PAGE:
For a film based on a character that is regarded as the living embodiment of madness and chaos, Joker‘s rhetoric makes a startling amount of sense. Todd Philips’ treatment of the comic book villain bears a distinct departure from the popular mythos. Instead of a homicidal clown that is purely motivated by senseless mayhem, Joaquin Phoenix portrays a Joker weighed down by the harsh realities of life. A philosophical Joker may be a hard concept to swallow for most comic book fans, but it helps to view this latest installment in the DC cinematic universe as more of social commentary than origin film.
Catch Joker in your local theatres now
Image credit: Warner Bros
The Joker as social commentary
From the get-go, Todd Philips has been upfront about his desire to make Joker more of a character study piece than a comic book movie. We are introduced to Arthur Fleck, an aspiring stand-up comedian with less-than gainful employment at a clown-for-hire agency. Being diagnosed with a mild neurological condition, Fleck is defenseless against the growing discontent that festers within a cash-strapped Gotham City and the overall harshness associated with city life. As the film progresses, we bear witness to Fleck’s metamorphosis into the titular villain.
Yet, it is hard to whole-heartedly accept the Joker as a villain in Todd Phillips’ vision. He certainly isn’t a true victim of circumstance either. The pathos of this version of the Joker is an interesting one, being one that will no doubt resonate with the majority of cinema-goers today. In a time when income inequality and social divide are at an all-time high, it certainly feels like there could be a Joker lurking inside us all.
Arthur Fleck struggling with a mental disorder
Image credit: Warner Bros
It would seem like that’s the message; the potential to commit atrocities can be found in each and every one of us. But really, Joker is more of a treatise on the concepts of power and privilege, two aspects of modern society that have come under intense scrutiny as of late. The transformation of Fleck into the infamous Clown Prince of Crime is catalysed by the failings of a system designed to maintain order and balance, albeit at the cost of the downtrodden. This realisation is marked with senseless violence and in turn is met with a disproportionate amount of brutality. It is the metaphor of the camel’s back breaking given form, and one that mark’s the cathartic rebirth of Fleck as the Joker at the end of the first act.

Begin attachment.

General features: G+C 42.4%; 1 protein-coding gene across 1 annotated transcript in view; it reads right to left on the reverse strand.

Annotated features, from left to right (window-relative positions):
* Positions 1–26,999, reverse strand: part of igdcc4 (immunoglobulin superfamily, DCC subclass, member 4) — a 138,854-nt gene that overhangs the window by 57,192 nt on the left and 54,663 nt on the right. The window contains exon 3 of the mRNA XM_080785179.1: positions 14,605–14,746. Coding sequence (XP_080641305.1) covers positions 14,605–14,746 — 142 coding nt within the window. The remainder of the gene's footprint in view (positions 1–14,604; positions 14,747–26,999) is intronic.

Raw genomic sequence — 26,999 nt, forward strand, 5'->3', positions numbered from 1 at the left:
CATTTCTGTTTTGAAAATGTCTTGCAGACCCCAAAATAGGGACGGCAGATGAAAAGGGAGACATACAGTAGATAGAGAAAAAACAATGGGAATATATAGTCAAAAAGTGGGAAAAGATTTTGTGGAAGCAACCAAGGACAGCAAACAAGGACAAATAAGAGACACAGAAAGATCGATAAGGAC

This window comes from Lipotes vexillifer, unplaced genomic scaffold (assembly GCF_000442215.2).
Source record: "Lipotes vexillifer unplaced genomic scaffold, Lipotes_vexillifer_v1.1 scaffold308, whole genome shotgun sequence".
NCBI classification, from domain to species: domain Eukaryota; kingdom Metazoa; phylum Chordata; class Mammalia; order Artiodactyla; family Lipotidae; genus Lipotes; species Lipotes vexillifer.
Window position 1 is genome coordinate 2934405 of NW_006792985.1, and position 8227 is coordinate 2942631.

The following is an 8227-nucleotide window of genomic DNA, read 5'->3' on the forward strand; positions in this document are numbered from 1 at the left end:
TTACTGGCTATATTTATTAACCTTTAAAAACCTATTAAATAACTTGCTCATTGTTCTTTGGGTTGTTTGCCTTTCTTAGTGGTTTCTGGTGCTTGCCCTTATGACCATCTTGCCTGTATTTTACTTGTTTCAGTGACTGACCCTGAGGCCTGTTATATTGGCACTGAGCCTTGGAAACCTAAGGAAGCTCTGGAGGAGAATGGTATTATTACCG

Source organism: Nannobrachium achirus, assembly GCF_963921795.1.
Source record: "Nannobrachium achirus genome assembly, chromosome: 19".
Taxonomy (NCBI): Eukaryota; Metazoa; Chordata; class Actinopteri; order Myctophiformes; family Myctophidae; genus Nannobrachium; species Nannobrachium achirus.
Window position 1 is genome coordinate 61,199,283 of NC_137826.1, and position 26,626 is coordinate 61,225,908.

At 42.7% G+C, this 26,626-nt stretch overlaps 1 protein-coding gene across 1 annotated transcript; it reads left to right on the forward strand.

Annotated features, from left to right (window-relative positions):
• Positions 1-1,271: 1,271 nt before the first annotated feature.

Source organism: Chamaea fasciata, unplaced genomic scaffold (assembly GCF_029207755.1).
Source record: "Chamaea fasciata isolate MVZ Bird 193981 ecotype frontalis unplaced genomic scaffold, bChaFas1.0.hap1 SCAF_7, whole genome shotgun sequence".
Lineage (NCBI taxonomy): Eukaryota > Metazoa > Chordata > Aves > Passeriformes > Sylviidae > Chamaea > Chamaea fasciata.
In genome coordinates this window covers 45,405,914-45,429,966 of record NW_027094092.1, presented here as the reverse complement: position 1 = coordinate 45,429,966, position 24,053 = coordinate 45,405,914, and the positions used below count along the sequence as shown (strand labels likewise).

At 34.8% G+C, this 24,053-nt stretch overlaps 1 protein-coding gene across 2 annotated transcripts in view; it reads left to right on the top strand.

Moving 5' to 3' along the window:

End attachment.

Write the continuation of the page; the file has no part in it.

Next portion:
Arthur Fleck reborn as the Joker
Image credit: Warner Bros
An inevitable descent
Interestingly enough, the Joker does not go all out on a psychopathic rampage at this point. While not overtly shown, the film depicts Fleck’s efforts and willingness to make light of his situation in life. A potential love interest, a good showing at the comedy club, a lost family connection revealed and the prospect of meeting his childhood hero manage to bring him back from the brink of madness, however briefly, even in the face of personal tragedy.
Of course, all good things must come to an end. The events of the film culminate in the third act when Fleck, met with a startling realisation, discards his naive personality and fully embraces the persona of the Joker without hesitation or remorse. Yet, this transition is not marred by the onset of criminal insanity, at least not in the conventional sense. In fact, the Joker is more expressive and articulated than Fleck.
Arthur Fleck's futile attempts to make sense of his surroundings only makes the Joker's emergence all the more violent